This year, in honour of Pride month, we decided to go back in time to highlight stories which have shaped the rights of the LGBTQ2+ community in North America. Marsha P. Johnson played a huge role in the solidarity movement for LGBTQ2+ rights in the United States. We later published an article to expose the “Fruit Machine” designed to detect gay people in order to remove them from government jobs, or to classify them so that they would not be offered work. All these stories are part of this community’s past. UCTE has also decided to highlight the story of a man who fought for LGBTQ2+ rights in Canada: Jim Egan.
Toronto native Jim Egan was born in September of 1921. He had his first homosexual experience during the Second World War. It is important to note, when he returned from the Navy, homosexuality was still a criminal act, which meant he could have been imprisoned if caught by the authorities. His history as an activist for the LGBTQ2+ community began in the 1950s. How? He took it upon himself to write and send letters to all magazine and newspaper editors who had printed homophobic articles. The majority of his letters went unpublished in magazines and journals, but it was in the writing of these that Jim Egan developed his passion, and he began to write a series of columns on homosexuality for the True News Times. This was a very special edition, among the very first published with a homosexual perspective.
© Jim Egan’s article first published in the True News Times, dated 1951 (Canadian Lesbian and Gay Archives/Homewood Books)
When Egan began to come out publicly, many people were terrified. In 1960, it was uncommon to speak out about homosexuality, as homophobia was not yet a concept. This is because heterosexuals were unaware of all that surrounded the LGBTQ2+ community. The Canadian population was not quite aware of the existence of homosexuals, and a lot of fear and hatred came to be directed at the LGBTQ2+ communities. Jim had exposed the truth without really understanding the consequences of his actions.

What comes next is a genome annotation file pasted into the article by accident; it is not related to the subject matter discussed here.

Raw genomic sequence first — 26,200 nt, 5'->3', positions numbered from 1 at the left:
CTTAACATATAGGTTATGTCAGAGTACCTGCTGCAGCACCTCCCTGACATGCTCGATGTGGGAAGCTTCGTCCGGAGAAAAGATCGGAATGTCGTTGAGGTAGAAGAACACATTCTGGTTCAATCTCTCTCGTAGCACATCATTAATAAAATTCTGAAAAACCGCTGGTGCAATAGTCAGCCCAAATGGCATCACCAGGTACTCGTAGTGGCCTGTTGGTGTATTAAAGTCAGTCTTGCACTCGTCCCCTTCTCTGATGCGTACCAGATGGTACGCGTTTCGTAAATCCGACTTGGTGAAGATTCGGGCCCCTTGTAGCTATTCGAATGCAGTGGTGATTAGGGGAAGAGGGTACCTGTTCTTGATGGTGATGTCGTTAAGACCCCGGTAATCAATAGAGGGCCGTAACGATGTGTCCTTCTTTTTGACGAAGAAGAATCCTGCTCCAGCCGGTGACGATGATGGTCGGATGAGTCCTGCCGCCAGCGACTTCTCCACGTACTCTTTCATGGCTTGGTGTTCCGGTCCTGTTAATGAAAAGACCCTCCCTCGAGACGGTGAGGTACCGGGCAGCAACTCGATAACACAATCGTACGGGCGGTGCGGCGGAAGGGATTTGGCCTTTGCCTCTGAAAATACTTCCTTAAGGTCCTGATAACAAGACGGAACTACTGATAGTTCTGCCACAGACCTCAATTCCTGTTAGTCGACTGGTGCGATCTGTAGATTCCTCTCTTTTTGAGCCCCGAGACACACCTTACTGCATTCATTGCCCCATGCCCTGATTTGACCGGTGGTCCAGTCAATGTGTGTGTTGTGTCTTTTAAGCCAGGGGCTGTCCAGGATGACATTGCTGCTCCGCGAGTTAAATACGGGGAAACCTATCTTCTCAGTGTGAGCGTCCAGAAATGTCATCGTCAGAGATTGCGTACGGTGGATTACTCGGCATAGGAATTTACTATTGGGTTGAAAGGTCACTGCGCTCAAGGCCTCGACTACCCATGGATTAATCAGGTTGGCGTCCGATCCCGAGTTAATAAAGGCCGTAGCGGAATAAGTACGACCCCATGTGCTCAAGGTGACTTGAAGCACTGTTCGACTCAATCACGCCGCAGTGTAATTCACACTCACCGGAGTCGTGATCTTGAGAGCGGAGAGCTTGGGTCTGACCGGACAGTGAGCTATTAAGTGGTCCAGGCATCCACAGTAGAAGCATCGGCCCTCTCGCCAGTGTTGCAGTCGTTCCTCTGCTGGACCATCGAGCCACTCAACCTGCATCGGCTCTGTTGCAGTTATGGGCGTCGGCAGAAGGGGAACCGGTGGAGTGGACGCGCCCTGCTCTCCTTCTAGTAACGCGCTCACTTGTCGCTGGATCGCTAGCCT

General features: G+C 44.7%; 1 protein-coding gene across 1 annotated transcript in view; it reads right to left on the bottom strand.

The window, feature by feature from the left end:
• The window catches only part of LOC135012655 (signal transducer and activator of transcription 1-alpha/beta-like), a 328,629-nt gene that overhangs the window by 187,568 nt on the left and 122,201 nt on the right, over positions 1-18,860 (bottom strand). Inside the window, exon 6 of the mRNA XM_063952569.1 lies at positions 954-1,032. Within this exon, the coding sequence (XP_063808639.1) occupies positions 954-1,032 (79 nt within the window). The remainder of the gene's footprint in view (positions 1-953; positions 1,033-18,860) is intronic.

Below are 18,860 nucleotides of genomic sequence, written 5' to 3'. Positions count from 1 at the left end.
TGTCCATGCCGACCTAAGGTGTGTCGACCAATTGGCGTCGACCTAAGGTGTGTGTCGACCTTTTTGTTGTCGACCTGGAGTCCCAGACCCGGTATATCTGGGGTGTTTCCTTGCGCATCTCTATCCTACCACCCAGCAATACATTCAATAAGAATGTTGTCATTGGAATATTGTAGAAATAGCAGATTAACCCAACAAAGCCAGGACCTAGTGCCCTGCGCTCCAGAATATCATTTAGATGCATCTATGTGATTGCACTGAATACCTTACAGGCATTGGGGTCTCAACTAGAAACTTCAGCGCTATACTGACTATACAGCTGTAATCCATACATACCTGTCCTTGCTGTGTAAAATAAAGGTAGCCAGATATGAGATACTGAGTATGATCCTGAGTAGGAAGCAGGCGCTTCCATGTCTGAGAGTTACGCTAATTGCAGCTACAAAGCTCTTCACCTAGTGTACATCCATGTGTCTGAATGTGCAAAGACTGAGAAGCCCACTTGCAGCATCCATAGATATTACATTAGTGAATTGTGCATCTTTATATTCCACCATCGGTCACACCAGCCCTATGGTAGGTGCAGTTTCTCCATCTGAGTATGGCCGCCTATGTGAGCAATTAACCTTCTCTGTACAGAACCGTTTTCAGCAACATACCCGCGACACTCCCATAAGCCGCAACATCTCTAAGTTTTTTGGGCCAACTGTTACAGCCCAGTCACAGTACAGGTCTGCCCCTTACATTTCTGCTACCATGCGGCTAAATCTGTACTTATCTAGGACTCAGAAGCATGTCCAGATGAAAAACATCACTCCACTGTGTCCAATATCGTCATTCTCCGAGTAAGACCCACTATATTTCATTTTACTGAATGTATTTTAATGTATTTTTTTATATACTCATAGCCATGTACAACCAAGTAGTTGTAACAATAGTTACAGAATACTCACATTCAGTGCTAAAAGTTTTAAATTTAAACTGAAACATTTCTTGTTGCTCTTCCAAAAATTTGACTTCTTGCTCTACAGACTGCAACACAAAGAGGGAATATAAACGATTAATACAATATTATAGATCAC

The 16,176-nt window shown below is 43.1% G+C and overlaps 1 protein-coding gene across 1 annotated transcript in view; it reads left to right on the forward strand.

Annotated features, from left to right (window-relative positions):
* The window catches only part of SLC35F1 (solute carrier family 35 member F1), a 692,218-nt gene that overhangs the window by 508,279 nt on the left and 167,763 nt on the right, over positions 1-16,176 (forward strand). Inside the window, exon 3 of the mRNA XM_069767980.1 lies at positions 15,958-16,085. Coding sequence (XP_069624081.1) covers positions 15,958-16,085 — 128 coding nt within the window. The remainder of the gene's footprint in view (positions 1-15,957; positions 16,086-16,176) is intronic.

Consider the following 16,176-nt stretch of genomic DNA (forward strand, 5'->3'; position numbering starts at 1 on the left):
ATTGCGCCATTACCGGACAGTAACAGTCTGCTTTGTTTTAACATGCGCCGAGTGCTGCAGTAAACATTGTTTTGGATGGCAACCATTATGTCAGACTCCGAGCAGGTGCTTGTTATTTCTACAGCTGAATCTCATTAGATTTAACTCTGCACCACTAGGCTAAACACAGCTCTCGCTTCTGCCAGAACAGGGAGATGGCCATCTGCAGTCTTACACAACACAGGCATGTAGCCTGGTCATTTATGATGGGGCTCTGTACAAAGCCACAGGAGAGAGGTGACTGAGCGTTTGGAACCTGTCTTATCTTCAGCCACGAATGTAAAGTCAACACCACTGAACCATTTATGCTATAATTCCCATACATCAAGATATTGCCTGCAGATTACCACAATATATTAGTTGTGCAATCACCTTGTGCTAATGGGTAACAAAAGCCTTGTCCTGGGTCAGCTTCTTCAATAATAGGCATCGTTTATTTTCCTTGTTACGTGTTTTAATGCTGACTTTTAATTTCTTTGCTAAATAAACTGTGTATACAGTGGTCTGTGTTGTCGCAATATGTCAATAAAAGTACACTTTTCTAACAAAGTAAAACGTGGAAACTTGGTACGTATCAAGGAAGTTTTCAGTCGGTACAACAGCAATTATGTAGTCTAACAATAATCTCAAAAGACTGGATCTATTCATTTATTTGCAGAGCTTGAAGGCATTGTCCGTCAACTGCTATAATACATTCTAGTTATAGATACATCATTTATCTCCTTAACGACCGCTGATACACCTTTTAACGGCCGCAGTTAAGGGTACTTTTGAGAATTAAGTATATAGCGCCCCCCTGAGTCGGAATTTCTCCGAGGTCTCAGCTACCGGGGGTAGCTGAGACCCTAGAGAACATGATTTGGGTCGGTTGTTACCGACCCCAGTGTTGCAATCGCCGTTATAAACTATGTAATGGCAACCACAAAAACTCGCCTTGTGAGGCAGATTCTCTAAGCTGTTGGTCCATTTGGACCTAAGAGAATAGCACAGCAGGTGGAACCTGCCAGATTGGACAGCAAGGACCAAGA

His long-time lover was Jack Nesbit. By putting himself in the spotlight, Jim was becoming more and more associated with homosexuality, and people were recognizing him. Several issues tested his relationship with Jack, including constant disturbances on their phone line. They decided to isolate themselves in the country for 20 years and to let the dust settle.
In 1987, everything changed. Jim and Jack decided to fight for their rights.
The couple decided to use the Canadian Charter of Rights and Freedoms to challenge the denial of pension benefits to same-sex couples. Eight years later, following endless hearings and unsuccessful appeals, their case became the first gay rights case to be heard by the Supreme Court of Canada under the Charter. Although they lost by a vote of five to four, the Court ruled that the equality rights section of the Charter should now include sexual orientation. This provided an opening for the success of future cases and paved the way for huge legal gains for LGBTQ people in the decades to come.
In summary, Jim Egan and Jack Nesbit made Canadian history. Both men died in 2000, Jim at 79 and Jack at 72. Jim’s memoirs were published in the book, Challenging the Conspiracy of Silence: My Life as a Canadian Gay Activist. In addition, in 1995, a documentary was made to honour the love these men had for one another: Jim Loves Jack. Jim Egan made history with his writings and for his fight for the rights of the LGBTQ2+ community.
© Heritage Minute — Jim Egan (Historica Canada)